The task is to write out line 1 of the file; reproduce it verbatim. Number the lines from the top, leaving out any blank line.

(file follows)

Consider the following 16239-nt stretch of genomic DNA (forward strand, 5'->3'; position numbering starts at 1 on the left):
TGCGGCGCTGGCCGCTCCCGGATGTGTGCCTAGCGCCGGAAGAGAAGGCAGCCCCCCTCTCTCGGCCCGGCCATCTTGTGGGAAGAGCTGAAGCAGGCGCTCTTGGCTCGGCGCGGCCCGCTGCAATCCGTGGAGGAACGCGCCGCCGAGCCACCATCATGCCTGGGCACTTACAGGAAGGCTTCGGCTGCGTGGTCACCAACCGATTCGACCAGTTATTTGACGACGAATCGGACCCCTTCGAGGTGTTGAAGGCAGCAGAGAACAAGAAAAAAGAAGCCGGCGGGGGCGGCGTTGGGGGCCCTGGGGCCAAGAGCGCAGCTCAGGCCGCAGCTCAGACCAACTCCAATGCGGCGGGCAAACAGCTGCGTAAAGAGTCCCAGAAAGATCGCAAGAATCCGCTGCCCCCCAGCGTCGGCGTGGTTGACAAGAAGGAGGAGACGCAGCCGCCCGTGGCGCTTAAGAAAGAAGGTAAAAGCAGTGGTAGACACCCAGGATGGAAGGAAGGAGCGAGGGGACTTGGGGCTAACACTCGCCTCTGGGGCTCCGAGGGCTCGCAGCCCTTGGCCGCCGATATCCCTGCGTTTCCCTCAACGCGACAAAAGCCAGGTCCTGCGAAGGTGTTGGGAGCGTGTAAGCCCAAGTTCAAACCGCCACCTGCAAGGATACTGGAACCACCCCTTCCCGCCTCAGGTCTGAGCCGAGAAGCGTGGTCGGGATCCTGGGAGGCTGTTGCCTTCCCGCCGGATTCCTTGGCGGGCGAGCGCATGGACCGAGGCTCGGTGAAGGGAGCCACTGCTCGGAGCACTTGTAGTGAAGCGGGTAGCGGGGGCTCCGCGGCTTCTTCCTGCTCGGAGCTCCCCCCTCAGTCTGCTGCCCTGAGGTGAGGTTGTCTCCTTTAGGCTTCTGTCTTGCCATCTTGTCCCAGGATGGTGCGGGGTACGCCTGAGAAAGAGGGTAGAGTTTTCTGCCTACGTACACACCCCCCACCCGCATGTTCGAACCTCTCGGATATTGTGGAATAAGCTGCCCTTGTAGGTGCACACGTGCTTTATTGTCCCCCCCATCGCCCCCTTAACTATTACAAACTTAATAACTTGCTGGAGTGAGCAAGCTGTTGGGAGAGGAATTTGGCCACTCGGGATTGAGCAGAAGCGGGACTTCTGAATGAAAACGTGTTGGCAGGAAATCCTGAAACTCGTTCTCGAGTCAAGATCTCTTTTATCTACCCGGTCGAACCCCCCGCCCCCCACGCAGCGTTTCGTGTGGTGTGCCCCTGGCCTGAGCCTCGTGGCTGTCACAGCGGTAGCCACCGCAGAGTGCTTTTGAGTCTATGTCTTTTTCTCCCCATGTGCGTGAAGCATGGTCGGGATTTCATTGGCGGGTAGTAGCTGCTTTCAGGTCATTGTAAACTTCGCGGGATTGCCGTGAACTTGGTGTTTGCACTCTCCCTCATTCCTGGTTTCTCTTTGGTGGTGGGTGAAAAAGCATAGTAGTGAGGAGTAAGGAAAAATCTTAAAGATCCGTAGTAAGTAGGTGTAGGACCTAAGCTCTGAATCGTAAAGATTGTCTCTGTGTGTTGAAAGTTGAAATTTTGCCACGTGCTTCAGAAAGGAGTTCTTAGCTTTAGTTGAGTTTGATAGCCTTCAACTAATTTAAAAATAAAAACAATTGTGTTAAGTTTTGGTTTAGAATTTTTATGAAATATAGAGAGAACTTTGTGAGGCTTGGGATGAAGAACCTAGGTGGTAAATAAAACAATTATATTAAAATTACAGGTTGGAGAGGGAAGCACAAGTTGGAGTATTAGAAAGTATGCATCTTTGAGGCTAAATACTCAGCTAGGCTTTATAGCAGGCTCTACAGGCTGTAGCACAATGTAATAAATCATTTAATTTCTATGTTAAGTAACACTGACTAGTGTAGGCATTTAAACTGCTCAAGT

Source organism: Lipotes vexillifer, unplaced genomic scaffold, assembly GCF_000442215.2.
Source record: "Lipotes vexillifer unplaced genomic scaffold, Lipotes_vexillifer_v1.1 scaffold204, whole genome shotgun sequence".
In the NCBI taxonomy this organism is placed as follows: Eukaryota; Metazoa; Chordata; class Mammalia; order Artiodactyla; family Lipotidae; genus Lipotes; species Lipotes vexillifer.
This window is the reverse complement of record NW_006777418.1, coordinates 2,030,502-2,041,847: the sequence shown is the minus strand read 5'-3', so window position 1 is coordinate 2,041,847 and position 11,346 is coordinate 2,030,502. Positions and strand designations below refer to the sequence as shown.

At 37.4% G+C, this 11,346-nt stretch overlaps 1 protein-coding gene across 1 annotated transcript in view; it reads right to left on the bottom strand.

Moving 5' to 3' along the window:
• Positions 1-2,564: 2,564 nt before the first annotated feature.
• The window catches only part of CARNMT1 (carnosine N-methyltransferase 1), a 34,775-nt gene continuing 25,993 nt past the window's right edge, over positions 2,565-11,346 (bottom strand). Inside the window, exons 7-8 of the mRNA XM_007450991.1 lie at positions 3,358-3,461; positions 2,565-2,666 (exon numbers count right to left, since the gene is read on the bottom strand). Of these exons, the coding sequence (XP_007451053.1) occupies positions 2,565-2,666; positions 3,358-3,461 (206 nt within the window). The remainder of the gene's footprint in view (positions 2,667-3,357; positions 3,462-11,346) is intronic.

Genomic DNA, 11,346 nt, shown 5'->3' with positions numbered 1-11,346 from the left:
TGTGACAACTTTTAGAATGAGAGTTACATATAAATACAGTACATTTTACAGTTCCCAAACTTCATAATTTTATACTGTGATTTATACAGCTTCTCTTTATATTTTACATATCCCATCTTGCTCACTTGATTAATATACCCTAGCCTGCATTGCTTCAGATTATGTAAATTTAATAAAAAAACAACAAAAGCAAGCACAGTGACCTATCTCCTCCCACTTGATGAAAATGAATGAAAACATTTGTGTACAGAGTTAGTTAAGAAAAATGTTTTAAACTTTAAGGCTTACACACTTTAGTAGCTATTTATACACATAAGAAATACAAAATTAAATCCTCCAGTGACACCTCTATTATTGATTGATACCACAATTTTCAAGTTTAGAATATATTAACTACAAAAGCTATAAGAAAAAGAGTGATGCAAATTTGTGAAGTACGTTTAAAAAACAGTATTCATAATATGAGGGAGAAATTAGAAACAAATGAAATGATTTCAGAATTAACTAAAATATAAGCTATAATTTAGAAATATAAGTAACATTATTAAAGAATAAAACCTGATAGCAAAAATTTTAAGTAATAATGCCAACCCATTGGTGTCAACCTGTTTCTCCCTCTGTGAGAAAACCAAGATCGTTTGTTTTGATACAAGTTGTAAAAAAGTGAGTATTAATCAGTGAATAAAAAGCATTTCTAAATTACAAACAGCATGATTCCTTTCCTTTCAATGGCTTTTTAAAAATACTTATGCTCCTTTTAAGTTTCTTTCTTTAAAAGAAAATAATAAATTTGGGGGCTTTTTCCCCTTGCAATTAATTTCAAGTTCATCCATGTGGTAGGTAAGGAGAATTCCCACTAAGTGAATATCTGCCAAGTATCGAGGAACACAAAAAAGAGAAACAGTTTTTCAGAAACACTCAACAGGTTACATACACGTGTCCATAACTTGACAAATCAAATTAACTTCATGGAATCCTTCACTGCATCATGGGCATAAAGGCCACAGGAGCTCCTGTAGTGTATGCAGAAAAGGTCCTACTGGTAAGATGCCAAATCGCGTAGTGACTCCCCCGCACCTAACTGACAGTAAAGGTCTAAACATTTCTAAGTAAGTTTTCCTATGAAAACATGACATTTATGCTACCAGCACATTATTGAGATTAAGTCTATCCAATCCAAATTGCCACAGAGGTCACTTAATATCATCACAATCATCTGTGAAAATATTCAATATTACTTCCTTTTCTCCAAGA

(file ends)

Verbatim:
Consider the following 16239-nt stretch of genomic DNA (forward strand, 5'->3'; position numbering starts at 1 on the left):